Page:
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Fleet Safety Program

Date post:18-Jan-2015
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  • 1. Fleet Safety Program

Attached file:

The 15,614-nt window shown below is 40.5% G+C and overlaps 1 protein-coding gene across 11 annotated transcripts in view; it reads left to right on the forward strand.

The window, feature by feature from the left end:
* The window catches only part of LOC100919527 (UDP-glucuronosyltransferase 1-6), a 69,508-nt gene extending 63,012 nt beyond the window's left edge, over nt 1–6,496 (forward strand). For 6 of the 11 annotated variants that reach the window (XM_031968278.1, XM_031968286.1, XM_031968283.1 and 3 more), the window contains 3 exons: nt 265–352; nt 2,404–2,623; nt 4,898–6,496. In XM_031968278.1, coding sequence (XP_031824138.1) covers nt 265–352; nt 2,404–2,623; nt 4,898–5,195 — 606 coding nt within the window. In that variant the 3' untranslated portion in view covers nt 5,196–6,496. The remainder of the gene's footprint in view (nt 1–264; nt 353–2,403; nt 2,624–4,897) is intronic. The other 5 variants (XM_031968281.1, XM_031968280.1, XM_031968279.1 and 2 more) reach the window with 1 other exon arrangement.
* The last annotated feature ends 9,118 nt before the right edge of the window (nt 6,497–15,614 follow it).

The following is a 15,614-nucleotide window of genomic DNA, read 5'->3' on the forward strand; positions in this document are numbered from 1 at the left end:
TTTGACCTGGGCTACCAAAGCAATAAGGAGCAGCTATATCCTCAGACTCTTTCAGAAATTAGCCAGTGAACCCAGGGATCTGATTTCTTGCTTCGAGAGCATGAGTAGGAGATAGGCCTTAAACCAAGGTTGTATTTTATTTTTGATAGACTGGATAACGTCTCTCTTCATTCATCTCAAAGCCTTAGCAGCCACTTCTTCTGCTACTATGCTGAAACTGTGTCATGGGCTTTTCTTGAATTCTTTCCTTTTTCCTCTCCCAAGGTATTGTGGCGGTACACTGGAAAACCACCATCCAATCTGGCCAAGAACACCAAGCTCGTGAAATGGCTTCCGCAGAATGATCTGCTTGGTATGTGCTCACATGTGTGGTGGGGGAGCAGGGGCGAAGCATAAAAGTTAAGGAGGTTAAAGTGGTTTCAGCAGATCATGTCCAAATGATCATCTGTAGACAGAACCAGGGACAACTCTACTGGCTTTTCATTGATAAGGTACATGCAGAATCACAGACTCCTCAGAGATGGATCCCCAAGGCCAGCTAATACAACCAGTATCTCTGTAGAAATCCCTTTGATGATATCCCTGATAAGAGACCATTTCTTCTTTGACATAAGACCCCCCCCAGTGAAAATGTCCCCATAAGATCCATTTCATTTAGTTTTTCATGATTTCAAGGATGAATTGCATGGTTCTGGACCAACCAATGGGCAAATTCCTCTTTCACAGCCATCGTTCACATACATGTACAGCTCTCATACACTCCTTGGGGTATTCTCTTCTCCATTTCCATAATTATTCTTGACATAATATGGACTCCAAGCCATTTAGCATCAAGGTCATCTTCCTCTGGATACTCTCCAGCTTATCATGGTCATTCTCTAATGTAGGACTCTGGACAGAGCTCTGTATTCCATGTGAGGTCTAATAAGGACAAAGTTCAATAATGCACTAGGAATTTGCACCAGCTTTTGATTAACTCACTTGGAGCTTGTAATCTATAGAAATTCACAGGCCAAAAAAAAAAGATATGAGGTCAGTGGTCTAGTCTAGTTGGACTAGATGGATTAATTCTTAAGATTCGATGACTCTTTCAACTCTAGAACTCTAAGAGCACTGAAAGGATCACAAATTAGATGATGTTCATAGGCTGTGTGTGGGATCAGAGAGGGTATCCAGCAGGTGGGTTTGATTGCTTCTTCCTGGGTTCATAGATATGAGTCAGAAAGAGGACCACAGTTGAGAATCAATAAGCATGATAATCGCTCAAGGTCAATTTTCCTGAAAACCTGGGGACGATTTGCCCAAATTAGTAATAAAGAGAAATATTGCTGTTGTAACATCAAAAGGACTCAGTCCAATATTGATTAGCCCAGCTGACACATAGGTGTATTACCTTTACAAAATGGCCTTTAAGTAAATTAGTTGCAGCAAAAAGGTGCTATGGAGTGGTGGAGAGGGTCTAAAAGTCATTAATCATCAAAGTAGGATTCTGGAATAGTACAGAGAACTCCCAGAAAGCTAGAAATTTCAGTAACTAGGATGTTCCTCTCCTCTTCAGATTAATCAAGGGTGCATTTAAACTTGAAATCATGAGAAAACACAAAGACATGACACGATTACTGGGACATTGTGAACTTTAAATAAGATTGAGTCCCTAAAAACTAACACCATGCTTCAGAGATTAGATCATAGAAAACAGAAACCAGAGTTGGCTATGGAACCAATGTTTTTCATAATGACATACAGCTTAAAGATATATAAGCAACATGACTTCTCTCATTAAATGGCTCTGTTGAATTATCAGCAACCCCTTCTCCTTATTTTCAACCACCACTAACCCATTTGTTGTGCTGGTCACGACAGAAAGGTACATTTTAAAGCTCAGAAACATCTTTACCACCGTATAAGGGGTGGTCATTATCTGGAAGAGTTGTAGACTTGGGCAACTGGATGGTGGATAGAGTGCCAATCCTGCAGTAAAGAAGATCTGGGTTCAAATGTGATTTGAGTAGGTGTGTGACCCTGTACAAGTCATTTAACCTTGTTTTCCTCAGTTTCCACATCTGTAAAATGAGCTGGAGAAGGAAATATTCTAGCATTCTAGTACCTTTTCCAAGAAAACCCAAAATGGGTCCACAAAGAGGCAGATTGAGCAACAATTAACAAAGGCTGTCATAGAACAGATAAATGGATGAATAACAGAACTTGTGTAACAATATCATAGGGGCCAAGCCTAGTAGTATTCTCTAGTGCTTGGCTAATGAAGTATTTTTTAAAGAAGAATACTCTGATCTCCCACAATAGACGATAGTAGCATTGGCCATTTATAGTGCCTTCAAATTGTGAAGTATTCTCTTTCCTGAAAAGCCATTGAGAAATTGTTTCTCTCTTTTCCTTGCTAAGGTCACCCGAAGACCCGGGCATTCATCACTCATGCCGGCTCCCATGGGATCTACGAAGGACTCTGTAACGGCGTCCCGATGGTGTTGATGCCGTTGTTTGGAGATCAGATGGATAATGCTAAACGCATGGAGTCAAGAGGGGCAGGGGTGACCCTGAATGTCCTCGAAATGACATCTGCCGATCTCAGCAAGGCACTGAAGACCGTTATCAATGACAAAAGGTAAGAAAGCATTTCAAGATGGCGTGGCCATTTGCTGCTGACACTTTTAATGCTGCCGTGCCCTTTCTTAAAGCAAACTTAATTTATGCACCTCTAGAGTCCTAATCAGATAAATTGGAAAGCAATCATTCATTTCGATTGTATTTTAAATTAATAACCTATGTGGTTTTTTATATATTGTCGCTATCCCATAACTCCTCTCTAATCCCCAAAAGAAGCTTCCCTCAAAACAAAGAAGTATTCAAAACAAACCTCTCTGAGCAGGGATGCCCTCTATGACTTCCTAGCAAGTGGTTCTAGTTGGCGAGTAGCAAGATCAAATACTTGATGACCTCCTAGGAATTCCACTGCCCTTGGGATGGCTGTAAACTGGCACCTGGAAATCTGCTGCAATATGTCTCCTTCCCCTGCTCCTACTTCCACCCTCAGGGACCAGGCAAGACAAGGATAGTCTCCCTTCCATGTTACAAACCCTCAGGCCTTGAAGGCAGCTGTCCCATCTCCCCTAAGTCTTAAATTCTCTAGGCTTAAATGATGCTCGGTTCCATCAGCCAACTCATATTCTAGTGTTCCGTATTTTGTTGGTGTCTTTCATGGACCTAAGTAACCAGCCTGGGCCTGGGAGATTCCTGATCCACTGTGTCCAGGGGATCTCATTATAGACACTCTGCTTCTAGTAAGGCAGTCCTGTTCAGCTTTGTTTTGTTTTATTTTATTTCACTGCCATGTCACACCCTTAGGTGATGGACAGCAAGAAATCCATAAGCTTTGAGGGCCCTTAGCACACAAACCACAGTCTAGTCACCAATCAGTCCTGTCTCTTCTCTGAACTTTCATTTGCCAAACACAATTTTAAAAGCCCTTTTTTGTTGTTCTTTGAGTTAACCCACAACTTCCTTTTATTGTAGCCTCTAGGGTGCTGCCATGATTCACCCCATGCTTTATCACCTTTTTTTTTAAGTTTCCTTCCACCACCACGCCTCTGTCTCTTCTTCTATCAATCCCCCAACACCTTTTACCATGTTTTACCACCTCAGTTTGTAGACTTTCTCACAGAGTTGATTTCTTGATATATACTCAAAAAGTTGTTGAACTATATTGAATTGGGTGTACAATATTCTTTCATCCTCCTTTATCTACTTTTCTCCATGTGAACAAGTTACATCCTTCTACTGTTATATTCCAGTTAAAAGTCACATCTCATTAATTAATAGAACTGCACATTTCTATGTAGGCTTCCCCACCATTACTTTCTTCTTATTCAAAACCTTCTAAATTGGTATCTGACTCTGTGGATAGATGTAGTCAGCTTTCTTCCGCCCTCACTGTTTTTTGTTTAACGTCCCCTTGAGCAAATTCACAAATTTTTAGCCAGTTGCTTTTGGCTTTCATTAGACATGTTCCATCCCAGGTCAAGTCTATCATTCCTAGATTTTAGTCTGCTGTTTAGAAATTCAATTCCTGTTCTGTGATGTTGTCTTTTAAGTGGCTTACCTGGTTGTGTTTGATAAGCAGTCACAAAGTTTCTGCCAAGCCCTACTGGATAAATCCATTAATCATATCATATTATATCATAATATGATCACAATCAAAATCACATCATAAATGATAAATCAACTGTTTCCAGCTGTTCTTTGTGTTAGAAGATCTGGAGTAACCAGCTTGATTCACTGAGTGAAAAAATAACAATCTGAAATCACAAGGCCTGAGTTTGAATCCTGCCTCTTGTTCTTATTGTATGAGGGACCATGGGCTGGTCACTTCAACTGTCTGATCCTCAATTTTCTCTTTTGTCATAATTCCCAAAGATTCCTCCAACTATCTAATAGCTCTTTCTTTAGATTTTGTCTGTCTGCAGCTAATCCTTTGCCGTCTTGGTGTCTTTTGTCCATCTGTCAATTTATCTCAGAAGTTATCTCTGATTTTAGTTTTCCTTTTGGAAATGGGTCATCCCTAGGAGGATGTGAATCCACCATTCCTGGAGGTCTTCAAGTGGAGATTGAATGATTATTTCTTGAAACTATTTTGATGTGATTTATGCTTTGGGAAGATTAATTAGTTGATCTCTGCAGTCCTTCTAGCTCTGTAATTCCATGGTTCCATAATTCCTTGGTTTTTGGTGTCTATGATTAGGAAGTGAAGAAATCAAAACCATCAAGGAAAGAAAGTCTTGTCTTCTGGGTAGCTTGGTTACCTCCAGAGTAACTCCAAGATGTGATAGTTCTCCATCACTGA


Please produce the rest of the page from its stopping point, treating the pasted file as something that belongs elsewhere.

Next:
2. Safety is our #1 Priority Traffic accidents are the leading cause of death across all age groups. Between 1992-2000 46.5% of persons killed in automobile accidents were transportation and materials movers. Trucks with a GWVR of 26,000 lbs made up 87.4% of fatal truck crashes in 2000. Truck drivers have the highest fatality rate among any occupation. 3. 5 Contributing Factors for passenger vehicle and large truck driversDriving too fast for conditions or speeding.Improper lane usage; failure to stay in the proper lane.Running off the road.Inattention (Talking, eating etc.).Failure to yield the right of way. 4. 5 Contributing factors for drivers on the roadInattention (Talking, Eating, etc.).Merging improperly (Causing the truck to maneuver or brake quickly).Failure to stop at a traffic signal (Stopping too early, too late).Failure to slow down in a construction zone.Unsafe speed (Approaching too fast from the rear or misjudging truck speed).Following too closely. 5. License Status Drivers must notify the Vehicle Safety Coordinator within 30 days of a conviction for any traffic violation other than parking. Drivers must notify the Vehicle Safety Coordinator if their license is suspended or revoked or if they are disqualified from driving under any other provision within 1 day. This is required by law in 49 CFR 383.31 and 49 CFR 383.33 of the Federal Motor Carrier Safety Act 6. High Risk Driver If your MVR indicates a conviction in one of these areas within the past 12 months you will be considered a high risk driver and may be subject to additional action by management. Driving under the influence of alcohol or drugs. Hit and run. Failure to report an accident. Negligent homicide arising out of the use of a motor vehicle. Operating during a period of suspension or revocation. Using a motor vehicle for the commission of a felony. Operating a motor vehicle without the owner's authority. Permitting an unlicensed person to drive. Reckless driving. Speeding (3 or more in a 3 year period). Two preventable accidents within a 12 month period. 7. Seat Belts Save Lives Seat belts are required while operating a company vehicle. Seat belts reduce the risk of fatality by 60% in trucks and 45% in passenger vehicles. 8. Impaired Driving Do not operate a motor vehicle while under the influence of alcohol or drugs; including prescription medication or over the counter medication that may impair your ability to drive. If a commercial drivers license holder is convicted of any of the following major offenses, he or she will be disqualified from driving a CMV for a period of 1 year to life: leaving the scene of an accident; committing a felony using a CMV; driving a CMV under the influence of a controlled substance or with a blood alcohol concentration of 0.04% or higher; refusing to take an alcohol test; driving a CMV under a revoked, suspended, or canceled commercial drivers license, or while disqualified; or causing a fatality through negligent operation of a CMV [49 CFR 383.51, as amended in 67 Fed. Reg.* 49742 (2002)]. Serious traffic violations, violations of out-of-service orders, and railroad-highway grade crossing offenses result in disqualification for periods of 60 days to 1 year [49 CFR 383.51, as amended in 67 Fed. Reg. 49742 (2002)].A commercial drivers license holder will be disqualified from driving a CMV if convictedof any of the major or serious offenses cited above, regardless of whether the offense wascommitted while driving a CMV [49 CFR 383.51, as amended in 67 Fed. Reg. 49742(2002)]. 9. Cellular Phone Usage External speaker and microphone must be included to allow hands-free operation. Phone number memory and programming capabilities are to be included. Drivers are to refrain from using these devices while on a jobsite and in motion. Incoming calls should be limited. For any vehicle equipped with cellular telephone that does not meet the above equipment specifications, use of the telephone/pager is authorized when the vehicle is safely parked. Employees are prohibited from using a Walkman or similar device while operating a motor vehicle 10. Company Accident Review Board The company is instituting an accident review board to evaluate preventable and non-preventable accidents that occur in all company vehicles. The board will be made up of 4 members; 2 management and 2 employees and overseen by the Vehicle Safety Coordinator. Upon reviewing the internal accident report and the police report (if applicable) the board will classify the crash based on a point system. 11. Company Accident Review Board Discussions by the board with regard to an accident review are considered confidential. The board does not make determinations or suggestions to the application of disciplinary procedures. 12. Accident Classification PointSystem 1. Non Preventable resulted from causes beyondthe control of the driver0 2. Preventable driver failed to do everythingreasonable to prevent the accident3 13. Classification Point System Preventable Factors From the listing below, add all applicable points to the 3 base points for a preventable accident and record the point total. Use thesepreventable factors when either they are the cause of the accident or contribute to the severity of the accident. 1. Driving aggressively or discourteously1 2. Failing to reduce speed and/or be alert when approaching a an intersection at which the driver was not required to yield1 3. Failing to make proper allowance for an adverse light, road, weather, vehicle load or traffic conditions1 4. Operating a vehicle with defective equipment1 5. Failing to properly adjust vehicle mirrors, seat, headrest or sun visor 1 6. Failing to secure loose objects inside the vehicle1 7. Failing to heed warning labels of medications 1 8. Fatigue, falling asleep at the wheel2 9. Exceeding posted speed limit2 10. Lack of valid license, or failing to comply with license restriction 2 11. Failing to maintain sufficient clearance when operating vehicle2 12. Following too closely (tailgating) 2 13. Failing to signal intentions 2 14. Overloading vehicle, failure to secure load2 15. Operating vehicle in an unsafe manner or in violation of company policy2 16. Improperly backing the vehicle 2 17. Disregarding stop signs or signals 3 18. Making an improper turn, lane change or other movement errors3 19. Driving on the wrong side of the road3 20. Failing to yield the right-of-way or other failure to yield error3 21. Committing involuntary manslaughter or criminally negligent homicide 12 22. Attempting to elude a law officer, or hit/run12 23. Operating a vehicle while operators license is suspended or revoked 12 24. Operating vehicles under the influence of alcohol or drugs 12 TOTAL PREVENTABILITY POINTS ____ 14. Facts Your speed is essentially the amount of ground you arecovering per second and can be determined by: mph x 1.466 ft/secTherefore: 30 mph = 43.98 feet per second 40 mph = 58.64 feet per second 50 mph = 73.30 feet per second 15. Facts The distance it would take you to stop at a certain speed is dependent on many factors, one being the surface you are traveling upon. D = S2 / 30 x f (adjusted deceleration factor) D = 302/30x.69 Therefore at 30 mph traveling over a dry asphalt road itwould take you approximately 43.47 feet to stop butadd an additional 1 second for each 10 feet of vehicleyou are driving - meaning a 40 ft truck would needabout 83.47 feet of available space to stop. 16. Facts Perception/Response TimeAn alert driver has a PRT of approximately 1.6 seconds. A distracted or impaired driver has a PRT of about 2.5 seconds. Age of the driver is not a significant factor.Stopping a 40 foot truck traveling 30 mph on dry asphalt while distracted would take 193.42 feet of open space. 17. Leave Plenty of Space